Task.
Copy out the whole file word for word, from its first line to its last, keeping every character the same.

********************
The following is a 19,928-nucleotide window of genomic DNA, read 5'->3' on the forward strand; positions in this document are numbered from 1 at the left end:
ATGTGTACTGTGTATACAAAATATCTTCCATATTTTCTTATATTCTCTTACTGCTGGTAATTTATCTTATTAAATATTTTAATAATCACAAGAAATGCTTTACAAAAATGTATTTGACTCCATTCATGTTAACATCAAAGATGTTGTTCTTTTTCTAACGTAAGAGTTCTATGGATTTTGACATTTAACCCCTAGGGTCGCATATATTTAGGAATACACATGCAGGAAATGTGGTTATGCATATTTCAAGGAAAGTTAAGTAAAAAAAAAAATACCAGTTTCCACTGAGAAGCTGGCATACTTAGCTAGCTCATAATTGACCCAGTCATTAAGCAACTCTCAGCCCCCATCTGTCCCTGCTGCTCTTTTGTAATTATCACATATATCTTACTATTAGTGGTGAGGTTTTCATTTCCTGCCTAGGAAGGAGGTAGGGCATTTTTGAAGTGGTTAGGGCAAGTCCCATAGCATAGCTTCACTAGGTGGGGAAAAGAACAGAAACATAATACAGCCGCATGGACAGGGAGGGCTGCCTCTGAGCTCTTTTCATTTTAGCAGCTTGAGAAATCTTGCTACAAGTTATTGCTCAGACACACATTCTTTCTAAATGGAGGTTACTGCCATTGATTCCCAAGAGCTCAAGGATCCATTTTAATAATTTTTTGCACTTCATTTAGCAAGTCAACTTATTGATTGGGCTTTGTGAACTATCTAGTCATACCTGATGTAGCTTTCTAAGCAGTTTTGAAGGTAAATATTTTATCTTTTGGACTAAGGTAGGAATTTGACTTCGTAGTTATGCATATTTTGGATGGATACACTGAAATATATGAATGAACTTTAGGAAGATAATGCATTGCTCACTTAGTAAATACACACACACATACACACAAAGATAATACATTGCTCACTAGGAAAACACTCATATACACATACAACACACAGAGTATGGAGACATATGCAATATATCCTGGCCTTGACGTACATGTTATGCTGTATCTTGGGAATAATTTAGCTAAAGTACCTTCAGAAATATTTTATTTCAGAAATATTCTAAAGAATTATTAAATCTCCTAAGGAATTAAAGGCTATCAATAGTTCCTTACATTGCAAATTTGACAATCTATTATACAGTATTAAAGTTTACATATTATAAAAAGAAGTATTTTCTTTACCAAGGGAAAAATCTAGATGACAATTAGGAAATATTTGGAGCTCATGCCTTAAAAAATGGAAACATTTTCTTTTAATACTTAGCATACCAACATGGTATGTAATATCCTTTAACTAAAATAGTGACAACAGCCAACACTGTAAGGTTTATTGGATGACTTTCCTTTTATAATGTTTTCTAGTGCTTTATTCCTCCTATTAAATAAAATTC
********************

The following is a 19,928-nucleotide window of genomic DNA, read 5'->3' on the forward strand; positions in this document are numbered from 1 at the left end:
ATGTGTACTGTGTATACAAAATATCTTCCATATTTTCTTATATTCTCTTACTGCTGGTAATTTATCTTATTAAATATTTTAATAATCACAAGAAATGCTTTACAAAAATGTATTTGACTCCATTCATGTTAACATCAAAGATGTTGTTCTTTTTCTAACGTAAGAGTTCTATGGATTTTGACATTTAACCCCTAGGGTCGCATATATTTAGGAATACACATGCAGGAAATGTGGTTATGCATATTTCAAGGAAAGTTAAGTAAAAAAAAAAATACCAGTTTCCACTGAGAAGCTGGCATACTTAGCTAGCTCATAATTGACCCAGTCATTAAGCAACTCTCAGCCCCCATCTGTCCCTGCTGCTCTTTTGTAATTATCACATATATCTTACTATTAGTGGTGAGGTTTTCATTTCCTGCCTAGGAAGGAGGTAGGGCATTTTTGAAGTGGTTAGGGCAAGTCCCATAGCATAGCTTCACTAGGTGGGGAAAAGAACAGAAACATAATACAGCCGCATGGACAGGGAGGGCTGCCTCTGAGCTCTTTTCATTTTAGCAGCTTGAGAAATCTTGCTACAAGTTATTGCTCAGACACACATTCTTTCTAAATGGAGGTTACTGCCATTGATTCCCAAGAGCTCAAGGATCCATTTTAATAATTTTTTGCACTTCATTTAGCAAGTCAACTTATTGATTGGGCTTTGTGAACTATCTAGTCATACCTGATGTAGCTTTCTAAGCAGTTTTGAAGGTAAATATTTTATCTTTTGGACTAAGGTAGGAATTTGACTTCGTAGTTATGCATATTTTGGATGGATACACTGAAATATATGAATGAACTTTAGGAAGATAATGCATTGCTCACTTAGTAAATACACACACACATACACACAAAGATAATACATTGCTCACTAGGAAAACACTCATATACACATACAACACACAGAGTATGGAGACATATGCAATATATCCTGGCCTTGACGTACATGTTATGCTGTATCTTGGGAATAATTTAGCTAAAGTACCTTCAGAAATATTTTATTTCAGAAATATTCTAAAGAATTATTAAATCTCCTAAGGAATTAAAGGCTATCAATAGTTCCTTACATTGCAAATTTGACAATCTATTATACAGTATTAAAGTTTACATATTATAAAAAGAAGTATTTTCTTTACCAAGGGAAAAATCTAGATGACAATTAGGAAATATTTGGAGCTCATGCCTTAAAAAATGGAAACATTTTCTTTTAATACTTAGCATACCAACATGGTATGTAATATCCTTTAACTAAAATAGTGACAACAGCCAACACTGTAAGGTTTATTGGATGACTTTCCTTTTATAATGTTTTCTAGTGCTTTATTCCTCCTATTAAATAAAATTC